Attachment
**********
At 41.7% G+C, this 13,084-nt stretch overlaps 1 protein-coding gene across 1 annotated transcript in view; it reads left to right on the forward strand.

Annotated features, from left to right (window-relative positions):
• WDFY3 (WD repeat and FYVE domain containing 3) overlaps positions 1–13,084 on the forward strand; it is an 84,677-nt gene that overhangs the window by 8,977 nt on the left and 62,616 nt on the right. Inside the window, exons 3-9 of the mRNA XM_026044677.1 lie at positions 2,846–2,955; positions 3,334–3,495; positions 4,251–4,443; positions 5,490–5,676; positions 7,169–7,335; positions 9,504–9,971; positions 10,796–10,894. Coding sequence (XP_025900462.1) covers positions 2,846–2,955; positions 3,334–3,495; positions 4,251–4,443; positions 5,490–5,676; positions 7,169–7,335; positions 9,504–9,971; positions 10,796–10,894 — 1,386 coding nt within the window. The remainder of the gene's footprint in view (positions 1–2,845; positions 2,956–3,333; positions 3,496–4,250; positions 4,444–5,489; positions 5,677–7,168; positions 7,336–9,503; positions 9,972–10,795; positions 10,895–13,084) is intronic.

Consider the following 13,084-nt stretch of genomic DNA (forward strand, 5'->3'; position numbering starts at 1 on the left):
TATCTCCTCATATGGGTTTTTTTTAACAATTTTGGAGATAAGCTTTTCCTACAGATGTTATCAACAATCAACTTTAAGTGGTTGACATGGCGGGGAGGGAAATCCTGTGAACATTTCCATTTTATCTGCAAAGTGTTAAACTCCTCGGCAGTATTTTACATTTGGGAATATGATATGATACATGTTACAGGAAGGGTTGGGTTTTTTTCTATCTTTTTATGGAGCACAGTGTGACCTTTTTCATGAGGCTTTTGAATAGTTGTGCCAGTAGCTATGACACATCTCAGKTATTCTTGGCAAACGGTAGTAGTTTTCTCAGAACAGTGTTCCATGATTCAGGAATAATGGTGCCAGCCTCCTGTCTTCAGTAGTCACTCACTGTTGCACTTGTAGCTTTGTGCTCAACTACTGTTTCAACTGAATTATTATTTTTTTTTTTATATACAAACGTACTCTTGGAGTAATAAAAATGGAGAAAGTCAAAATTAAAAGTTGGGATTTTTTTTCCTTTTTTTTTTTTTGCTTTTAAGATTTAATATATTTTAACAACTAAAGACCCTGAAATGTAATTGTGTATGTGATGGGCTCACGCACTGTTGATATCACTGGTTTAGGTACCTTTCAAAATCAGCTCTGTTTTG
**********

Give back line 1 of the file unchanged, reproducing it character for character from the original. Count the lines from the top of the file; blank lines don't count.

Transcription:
At 41.7% G+C, this 13,084-nt stretch overlaps 1 protein-coding gene across 1 annotated transcript in view; it reads left to right on the forward strand.